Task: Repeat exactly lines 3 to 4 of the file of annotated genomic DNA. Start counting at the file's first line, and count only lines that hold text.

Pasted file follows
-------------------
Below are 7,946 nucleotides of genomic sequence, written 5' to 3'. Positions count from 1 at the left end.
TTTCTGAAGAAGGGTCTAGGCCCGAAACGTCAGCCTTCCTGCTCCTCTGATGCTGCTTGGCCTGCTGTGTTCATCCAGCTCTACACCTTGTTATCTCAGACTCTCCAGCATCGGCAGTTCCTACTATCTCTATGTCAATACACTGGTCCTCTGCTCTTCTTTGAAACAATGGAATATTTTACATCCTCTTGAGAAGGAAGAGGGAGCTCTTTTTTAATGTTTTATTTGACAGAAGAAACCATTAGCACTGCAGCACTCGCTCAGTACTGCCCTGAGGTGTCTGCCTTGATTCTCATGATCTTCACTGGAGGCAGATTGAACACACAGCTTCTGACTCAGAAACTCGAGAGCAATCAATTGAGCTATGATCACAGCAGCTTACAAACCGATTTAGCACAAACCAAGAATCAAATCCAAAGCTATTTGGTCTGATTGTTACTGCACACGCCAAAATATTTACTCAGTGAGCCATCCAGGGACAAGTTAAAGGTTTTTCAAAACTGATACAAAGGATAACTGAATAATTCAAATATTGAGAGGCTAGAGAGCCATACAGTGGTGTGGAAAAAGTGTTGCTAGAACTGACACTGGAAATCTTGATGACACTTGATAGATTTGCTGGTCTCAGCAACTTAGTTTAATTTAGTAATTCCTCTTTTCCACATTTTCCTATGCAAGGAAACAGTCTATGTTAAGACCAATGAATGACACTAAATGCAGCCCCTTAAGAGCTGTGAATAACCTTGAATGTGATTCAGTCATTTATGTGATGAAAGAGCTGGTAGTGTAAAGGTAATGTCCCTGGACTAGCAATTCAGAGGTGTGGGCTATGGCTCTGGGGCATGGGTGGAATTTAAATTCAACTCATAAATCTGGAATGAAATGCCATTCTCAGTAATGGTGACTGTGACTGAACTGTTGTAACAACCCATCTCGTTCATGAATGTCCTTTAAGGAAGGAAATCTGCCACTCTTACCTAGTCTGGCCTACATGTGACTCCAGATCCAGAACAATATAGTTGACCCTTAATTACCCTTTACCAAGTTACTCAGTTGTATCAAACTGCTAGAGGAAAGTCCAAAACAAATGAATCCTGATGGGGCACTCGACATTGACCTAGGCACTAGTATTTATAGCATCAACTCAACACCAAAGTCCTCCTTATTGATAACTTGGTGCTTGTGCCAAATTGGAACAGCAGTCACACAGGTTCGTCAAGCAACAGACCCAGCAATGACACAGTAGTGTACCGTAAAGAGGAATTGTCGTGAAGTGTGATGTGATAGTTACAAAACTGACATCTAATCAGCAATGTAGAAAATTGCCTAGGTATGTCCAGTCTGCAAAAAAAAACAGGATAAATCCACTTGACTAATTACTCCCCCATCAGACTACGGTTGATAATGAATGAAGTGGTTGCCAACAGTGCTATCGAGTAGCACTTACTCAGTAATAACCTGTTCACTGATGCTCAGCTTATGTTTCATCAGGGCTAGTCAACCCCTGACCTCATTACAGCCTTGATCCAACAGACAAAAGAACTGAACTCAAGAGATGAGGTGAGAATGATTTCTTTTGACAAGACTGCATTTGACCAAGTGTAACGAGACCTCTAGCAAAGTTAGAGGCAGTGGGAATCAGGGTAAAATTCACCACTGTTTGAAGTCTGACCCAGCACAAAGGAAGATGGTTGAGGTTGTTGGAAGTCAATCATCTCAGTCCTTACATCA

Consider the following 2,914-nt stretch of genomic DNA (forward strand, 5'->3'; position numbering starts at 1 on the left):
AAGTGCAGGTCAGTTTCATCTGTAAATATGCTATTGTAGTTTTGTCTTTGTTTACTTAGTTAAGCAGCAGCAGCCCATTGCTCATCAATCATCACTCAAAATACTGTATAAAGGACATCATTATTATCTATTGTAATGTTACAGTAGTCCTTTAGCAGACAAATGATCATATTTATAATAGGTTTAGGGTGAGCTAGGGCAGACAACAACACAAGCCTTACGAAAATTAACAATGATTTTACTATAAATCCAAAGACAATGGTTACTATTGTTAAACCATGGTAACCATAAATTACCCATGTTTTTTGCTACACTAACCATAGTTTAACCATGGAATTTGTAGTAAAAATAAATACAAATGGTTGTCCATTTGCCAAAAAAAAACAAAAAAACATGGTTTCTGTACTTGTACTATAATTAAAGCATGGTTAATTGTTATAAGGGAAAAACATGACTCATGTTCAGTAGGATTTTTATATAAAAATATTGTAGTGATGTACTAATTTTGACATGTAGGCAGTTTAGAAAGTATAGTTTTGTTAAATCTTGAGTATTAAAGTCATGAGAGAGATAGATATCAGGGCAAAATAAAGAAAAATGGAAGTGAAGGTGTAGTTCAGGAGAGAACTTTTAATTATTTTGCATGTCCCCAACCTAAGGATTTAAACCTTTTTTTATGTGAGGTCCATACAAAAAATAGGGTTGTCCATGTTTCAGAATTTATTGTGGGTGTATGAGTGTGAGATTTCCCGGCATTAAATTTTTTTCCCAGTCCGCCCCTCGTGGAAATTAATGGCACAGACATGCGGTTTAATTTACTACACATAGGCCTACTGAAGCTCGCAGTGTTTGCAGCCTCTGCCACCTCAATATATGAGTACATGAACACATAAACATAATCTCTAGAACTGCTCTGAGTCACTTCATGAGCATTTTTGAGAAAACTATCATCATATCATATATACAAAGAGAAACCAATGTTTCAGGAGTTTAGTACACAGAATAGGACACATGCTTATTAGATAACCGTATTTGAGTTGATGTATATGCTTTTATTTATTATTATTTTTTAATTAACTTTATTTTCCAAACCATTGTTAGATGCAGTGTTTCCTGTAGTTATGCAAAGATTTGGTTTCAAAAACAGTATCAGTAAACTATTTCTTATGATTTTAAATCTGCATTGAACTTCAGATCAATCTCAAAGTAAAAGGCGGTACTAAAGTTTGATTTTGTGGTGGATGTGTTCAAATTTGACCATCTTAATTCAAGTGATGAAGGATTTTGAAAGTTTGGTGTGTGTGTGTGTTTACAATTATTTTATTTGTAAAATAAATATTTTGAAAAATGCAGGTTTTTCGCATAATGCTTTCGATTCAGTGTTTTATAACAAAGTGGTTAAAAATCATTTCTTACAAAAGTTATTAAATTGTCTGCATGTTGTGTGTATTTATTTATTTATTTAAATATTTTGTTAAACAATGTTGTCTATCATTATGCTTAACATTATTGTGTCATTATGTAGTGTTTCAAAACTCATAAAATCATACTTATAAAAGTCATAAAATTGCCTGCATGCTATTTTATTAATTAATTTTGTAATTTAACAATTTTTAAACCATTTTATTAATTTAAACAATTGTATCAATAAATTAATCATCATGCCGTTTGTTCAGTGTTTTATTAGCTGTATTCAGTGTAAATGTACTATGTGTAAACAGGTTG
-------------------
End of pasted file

Consider the following 2,914-nt stretch of genomic DNA (forward strand, 5'->3'; position numbering starts at 1 on the left):
AAGTGCAGGTCAGTTTCATCTGTAAATATGCTATTGTAGTTTTGTCTTTGTTTACTTAGTTAAGCAGCAGCAGCCCATTGCTCATCAATCATCACTCAAAATACTGTATAAAGGACATCATTATTATCTATTGTAATGTTACAGTAGTCCTTTAGCAGACAAATGATCATATTTATAATAGGTTTAGGGTGAGCTAGGGCAGACAACAACACAAGCCTTACGAAAATTAACAATGATTTTACTATAAATCCAAAGACAATGGTTACTATTGTTAAACCATGGTAACCATAAATTACCCATGTTTTTTGCTACACTAACCATAGTTTAACCATGGAATTTGTAGTAAAAATAAATACAAATGGTTGTCCATTTGCCAAAAAAAAACAAAAAAACATGGTTTCTGTACTTGTACTATAATTAAAGCATGGTTAATTGTTATAAGGGAAAAACATGACTCATGTTCAGTAGGATTTTTATATAAAAATATTGTAGTGATGTACTAATTTTGACATGTAGGCAGTTTAGAAAGTATAGTTTTGTTAAATCTTGAGTATTAAAGTCATGAGAGAGATAGATATCAGGGCAAAATAAAGAAAAATGGAAGTGAAGGTGTAGTTCAGGAGAGAACTTTTAATTATTTTGCATGTCCCCAACCTAAGGATTTAAACCTTTTTTTATGTGAGGTCCATACAAAAAATAGGGTTGTCCATGTTTCAGAATTTATTGTGGGTGTATGAGTGTGAGATTTCCCGGCATTAAATTTTTTTCCCAGTCCGCCCCTCGTGGAAATTAATGGCACAGACATGCGGTTTAATTTACTACACATAGGCCTACTGAAGCTCGCAGTGTTTGCAGCCTCTGCCACCTCAATATATGAGTACATGAACACATAAACATAATCTCTAGAACTGCTCTGAGTCACTTCATGAGCATTTTTGAGAAAACTATCATCATATCATATATACAAAGAGAAACCAATGTTTCAGGAGTTTAGTACACAGAATAGGACACATGCTTATTAGATAACCGTATTTGAGTTGATGTATATGCTTTTATTTATTATTATTTTTTAATTAACTTTATTTTCCAAACCATTGTTAGATGCAGTGTTTCCTGTAGTTATGCAAAGATTTGGTTTCAAAAACAGTATCAGTAAACTATTTCTTATGATTTTAAATCTGCATTGAACTTCAGATCAATCTCAAAGTAAAAGGCGGTACTAAAGTTTGATTTTGTGGTGGATGTGTTCAAATTTGACCATCTTAATTCAAGTGATGAAGGATTTTGAAAGTTTGGTGTGTGTGTGTGTTTACAATTATTTTATTTGTAAAATAAATATTTTGAAAAATGCAGGTTTTTCGCATAATGCTTTCGATTCAGTGTTTTATAACAAAGTGGTTAAAAATCATTTCTTACAAAAGTTATTAAATTGTCTGCATGTTGTGTGTATTTATTTATTTATTTAAATATTTTGTTAAACAATGTTGTCTATCATTATGCTTAACATTATTGTGTCATTATGTAGTGTTTCAAAACTCATAAAATCATACTTATAAAAGTCATAAAATTGCCTGCATGCTATTTTATTAATTAATTTTGTAATTTAACAATTTTTAAACCATTTTATTAATTTAAACAATTGTATCAATAAATTAATCATCATGCCGTTTGTTCAGTGTTTTATTAGCTGTATTCAGTGTAAATGTACTATGTGTAAACAGGTTG